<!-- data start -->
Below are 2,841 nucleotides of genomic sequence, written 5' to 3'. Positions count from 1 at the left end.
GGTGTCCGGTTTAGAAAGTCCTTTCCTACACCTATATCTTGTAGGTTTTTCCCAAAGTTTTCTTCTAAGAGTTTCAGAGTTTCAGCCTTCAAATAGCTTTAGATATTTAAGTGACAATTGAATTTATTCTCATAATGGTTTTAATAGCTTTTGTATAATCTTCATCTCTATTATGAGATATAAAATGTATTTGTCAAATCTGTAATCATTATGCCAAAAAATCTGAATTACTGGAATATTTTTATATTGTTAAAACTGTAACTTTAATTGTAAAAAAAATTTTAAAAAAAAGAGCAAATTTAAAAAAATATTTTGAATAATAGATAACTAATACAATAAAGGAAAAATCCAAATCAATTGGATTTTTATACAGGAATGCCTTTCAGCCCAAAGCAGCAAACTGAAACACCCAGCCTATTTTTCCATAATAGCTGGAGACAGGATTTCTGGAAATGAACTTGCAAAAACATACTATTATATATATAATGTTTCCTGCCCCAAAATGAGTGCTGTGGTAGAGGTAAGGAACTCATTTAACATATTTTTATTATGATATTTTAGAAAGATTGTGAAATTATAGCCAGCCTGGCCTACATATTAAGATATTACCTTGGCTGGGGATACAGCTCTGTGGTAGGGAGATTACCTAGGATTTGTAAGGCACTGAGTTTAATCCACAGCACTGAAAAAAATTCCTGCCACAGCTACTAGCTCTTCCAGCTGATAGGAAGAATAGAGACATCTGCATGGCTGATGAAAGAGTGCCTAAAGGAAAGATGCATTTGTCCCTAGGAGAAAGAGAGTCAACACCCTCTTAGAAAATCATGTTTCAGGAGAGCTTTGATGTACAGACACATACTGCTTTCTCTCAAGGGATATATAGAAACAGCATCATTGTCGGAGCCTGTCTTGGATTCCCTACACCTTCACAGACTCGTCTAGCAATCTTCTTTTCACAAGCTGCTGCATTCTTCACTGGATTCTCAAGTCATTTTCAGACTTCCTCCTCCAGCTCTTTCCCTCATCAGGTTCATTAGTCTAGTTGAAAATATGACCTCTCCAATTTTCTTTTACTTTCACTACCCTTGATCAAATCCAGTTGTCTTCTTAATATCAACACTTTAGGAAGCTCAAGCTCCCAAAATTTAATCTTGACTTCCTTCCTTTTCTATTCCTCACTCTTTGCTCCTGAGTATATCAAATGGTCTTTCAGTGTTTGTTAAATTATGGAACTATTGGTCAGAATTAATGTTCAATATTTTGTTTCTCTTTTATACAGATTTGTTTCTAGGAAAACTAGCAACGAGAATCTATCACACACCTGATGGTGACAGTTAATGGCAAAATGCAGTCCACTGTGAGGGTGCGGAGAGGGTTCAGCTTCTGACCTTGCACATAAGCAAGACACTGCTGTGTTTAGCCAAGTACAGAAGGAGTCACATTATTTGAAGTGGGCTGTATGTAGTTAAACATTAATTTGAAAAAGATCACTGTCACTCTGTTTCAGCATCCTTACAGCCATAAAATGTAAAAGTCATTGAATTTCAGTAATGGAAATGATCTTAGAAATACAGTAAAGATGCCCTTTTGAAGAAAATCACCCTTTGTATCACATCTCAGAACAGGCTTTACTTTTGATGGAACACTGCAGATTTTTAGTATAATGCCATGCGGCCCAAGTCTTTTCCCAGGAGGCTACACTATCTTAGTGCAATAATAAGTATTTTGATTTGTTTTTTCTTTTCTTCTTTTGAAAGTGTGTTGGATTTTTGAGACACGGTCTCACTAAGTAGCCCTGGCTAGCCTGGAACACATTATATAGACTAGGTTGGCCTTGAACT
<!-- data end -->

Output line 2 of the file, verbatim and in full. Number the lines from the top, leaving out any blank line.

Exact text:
GGTGTCCGGTTTAGAAAGTCCTTTCCTACACCTATATCTTGTAGGTTTTTCCCAAAGTTTTCTTCTAAGAGTTTCAGAGTTTCAGCCTTCAAATAGCTTTAGATATTTAAGTGACAATTGAATTTATTCTCATAATGGTTTTAATAGCTTTTGTATAATCTTCATCTCTATTATGAGATATAAAATGTATTTGTCAAATCTGTAATCATTATGCCAAAAAATCTGAATTACTGGAATATTTTTATATTGTTAAAACTGTAACTTTAATTGTAAAAAAAATTTTAAAAAAAAGAGCAAATTTAAAAAAATATTTTGAATAATAGATAACTAATACAATAAAGGAAAAATCCAAATCAATTGGATTTTTATACAGGAATGCCTTTCAGCCCAAAGCAGCAAACTGAAACACCCAGCCTATTTTTCCATAATAGCTGGAGACAGGATTTCTGGAAATGAACTTGCAAAAACATACTATTATATATATAATGTTTCCTGCCCCAAAATGAGTGCTGTGGTAGAGGTAAGGAACTCATTTAACATATTTTTATTATGATATTTTAGAAAGATTGTGAAATTATAGCCAGCCTGGCCTACATATTAAGATATTACCTTGGCTGGGGATACAGCTCTGTGGTAGGGAGATTACCTAGGATTTGTAAGGCACTGAGTTTAATCCACAGCACTGAAAAAAATTCCTGCCACAGCTACTAGCTCTTCCAGCTGATAGGAAGAATAGAGACATCTGCATGGCTGATGAAAGAGTGCCTAAAGGAAAGATGCATTTGTCCCTAGGAGAAAGAGAGTCAACACCCTCTTAGAAAATCATGTTTCAGGAGAGCTTTGATGTACAGACACATACTGCTTTCTCTCAAGGGATATATAGAAACAGCATCATTGTCGGAGCCTGTCTTGGATTCCCTACACCTTCACAGACTCGTCTAGCAATCTTCTTTTCACAAGCTGCTGCATTCTTCACTGGATTCTCAAGTCATTTTCAGACTTCCTCCTCCAGCTCTTTCCCTCATCAGGTTCATTAGTCTAGTTGAAAATATGACCTCTCCAATTTTCTTTTACTTTCACTACCCTTGATCAAATCCAGTTGTCTTCTTAATATCAACACTTTAGGAAGCTCAAGCTCCCAAAATTTAATCTTGACTTCCTTCCTTTTCTATTCCTCACTCTTTGCTCCTGAGTATATCAAATGGTCTTTCAGTGTTTGTTAAATTATGGAACTATTGGTCAGAATTAATGTTCAATATTTTGTTTCTCTTTTATACAGATTTGTTTCTAGGAAAACTAGCAACGAGAATCTATCACACACCTGATGGTGACAGTTAATGGCAAAATGCAGTCCACTGTGAGGGTGCGGAGAGGGTTCAGCTTCTGACCTTGCACATAAGCAAGACACTGCTGTGTTTAGCCAAGTACAGAAGGAGTCACATTATTTGAAGTGGGCTGTATGTAGTTAAACATTAATTTGAAAAAGATCACTGTCACTCTGTTTCAGCATCCTTACAGCCATAAAATGTAAAAGTCATTGAATTTCAGTAATGGAAATGATCTTAGAAATACAGTAAAGATGCCCTTTTGAAGAAAATCACCCTTTGTATCACATCTCAGAACAGGCTTTACTTTTGATGGAACACTGCAGATTTTTAGTATAATGCCATGCGGCCCAAGTCTTTTCCCAGGAGGCTACACTATCTTAGTGCAATAATAAGTATTTTGATTTGTTTTTTCTTTTCTTCTTTTGAAAGTGTGTTGGATTTTTGAGACACGGTCTCACTAAGTAGCCCTGGCTAGCCTGGAACACATTATATAGACTAGGTTGGCCTTGAACT